Water Use Conflicts in the West: Implications of Reforming the Bureau of Reclamation's Water Supply Policies.
CONGRESSIONAL BUDGET OFFICE (U S CONGRESS) WASHINGTON DC
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Conflict among water users is part of the history of the American West. The conflicts have changed over the years but have not gone away. Environmentalists, who want water to be left in the rivers to preserve threatened species, are now competing with urban and agricultural users for the Wests limited water resources. Native American water rights, long ignored, are also receiving more attention. The federal government is a key player in western water. Through its Bureau of Reclamation, the government developed water supplies that literally made the desert bloom. Developing new sources of water - deciding where the next big water project should be built - has long been the focus of the Bureau of Reclamation. But good options for the large-scale projects are extremely limited, and the federal government now focuses more on the fair and efficient allocation and use of existing supplies. Policy changes that could lead to better use of water are being put in place in parts of California served by the Central Valley Project, the largest water supply project in the United States. Policy changes introduced in California could serve as models for changes throughout the West. In response to a request from the Ranking Minority Member of the House Committee on Resources, this study analyzes the policy tools slated for use in California, estimates the costs of those reforms to agriculture in the state, and discusses the implications of using those policy tools in the rest of the West.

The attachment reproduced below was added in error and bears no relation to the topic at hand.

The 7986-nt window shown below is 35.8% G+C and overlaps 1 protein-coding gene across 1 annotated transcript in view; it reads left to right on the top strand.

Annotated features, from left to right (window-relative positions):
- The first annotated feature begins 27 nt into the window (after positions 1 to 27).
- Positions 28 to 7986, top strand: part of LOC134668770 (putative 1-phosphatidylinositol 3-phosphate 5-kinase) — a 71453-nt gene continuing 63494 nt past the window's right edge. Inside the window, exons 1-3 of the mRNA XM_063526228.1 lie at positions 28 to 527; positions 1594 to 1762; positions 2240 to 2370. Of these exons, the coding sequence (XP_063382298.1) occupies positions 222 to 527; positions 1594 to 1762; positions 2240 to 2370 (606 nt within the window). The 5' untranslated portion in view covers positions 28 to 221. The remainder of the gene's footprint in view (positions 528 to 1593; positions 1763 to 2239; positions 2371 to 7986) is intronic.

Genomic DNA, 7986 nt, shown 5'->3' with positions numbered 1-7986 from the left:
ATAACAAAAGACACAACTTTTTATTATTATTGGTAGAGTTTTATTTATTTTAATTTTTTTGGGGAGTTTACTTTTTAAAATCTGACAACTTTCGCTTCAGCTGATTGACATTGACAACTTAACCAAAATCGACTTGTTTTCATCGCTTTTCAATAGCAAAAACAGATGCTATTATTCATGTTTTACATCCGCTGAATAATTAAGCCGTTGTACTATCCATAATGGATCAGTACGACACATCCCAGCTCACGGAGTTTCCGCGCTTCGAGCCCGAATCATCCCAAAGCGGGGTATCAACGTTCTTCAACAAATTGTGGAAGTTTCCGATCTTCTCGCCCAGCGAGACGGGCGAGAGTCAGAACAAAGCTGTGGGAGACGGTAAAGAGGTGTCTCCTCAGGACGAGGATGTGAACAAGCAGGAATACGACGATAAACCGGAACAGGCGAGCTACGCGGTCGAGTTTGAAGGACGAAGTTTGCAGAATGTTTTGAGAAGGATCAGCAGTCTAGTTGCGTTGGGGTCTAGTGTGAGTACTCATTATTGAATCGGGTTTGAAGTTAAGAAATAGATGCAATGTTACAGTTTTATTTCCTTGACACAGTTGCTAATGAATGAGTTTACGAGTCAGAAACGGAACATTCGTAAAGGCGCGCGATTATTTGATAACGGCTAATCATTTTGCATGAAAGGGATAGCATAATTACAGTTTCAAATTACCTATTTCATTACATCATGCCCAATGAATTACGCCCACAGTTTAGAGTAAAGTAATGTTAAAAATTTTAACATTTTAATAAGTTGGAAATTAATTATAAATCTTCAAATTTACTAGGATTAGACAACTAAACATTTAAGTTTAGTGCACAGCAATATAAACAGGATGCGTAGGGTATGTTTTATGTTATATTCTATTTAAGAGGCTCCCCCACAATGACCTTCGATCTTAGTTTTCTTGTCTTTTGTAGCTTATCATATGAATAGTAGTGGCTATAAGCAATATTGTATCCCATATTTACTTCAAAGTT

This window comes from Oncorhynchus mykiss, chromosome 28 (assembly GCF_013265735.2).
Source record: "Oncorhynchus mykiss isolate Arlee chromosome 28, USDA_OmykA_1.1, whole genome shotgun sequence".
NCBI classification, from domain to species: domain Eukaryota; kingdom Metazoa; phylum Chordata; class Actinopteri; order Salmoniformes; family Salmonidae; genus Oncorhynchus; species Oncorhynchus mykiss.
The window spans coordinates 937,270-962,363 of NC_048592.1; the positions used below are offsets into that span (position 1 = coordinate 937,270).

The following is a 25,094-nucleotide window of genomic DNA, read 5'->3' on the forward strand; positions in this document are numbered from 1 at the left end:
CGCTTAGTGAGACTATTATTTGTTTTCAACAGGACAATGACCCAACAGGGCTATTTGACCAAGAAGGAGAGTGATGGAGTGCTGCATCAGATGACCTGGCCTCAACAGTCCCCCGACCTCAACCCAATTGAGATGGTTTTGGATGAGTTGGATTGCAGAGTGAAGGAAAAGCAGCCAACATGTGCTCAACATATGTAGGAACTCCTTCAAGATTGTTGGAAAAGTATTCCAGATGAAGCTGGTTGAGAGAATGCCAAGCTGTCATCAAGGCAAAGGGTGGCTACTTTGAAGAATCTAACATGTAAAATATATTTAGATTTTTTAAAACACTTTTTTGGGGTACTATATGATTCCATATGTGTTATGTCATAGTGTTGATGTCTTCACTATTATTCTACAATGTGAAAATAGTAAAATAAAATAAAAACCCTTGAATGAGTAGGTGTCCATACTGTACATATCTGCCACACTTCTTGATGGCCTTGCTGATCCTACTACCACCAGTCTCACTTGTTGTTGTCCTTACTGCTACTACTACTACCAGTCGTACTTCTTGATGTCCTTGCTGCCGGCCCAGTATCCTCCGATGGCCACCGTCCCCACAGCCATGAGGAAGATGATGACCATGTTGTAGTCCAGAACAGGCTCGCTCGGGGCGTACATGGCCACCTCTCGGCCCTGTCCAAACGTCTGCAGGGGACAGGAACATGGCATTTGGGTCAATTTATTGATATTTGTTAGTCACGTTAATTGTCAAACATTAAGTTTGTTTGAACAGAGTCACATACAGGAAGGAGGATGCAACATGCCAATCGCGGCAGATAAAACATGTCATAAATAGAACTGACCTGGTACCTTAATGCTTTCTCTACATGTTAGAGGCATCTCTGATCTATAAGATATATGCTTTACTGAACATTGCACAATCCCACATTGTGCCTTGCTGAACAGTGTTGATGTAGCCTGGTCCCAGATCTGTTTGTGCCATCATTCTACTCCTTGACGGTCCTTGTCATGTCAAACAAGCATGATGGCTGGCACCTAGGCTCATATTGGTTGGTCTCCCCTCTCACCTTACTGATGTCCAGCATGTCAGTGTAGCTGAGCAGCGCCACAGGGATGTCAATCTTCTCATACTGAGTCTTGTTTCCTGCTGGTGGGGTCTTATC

- Agricultural Engineering
- Economics and Cost Analysis
- Civil Engineering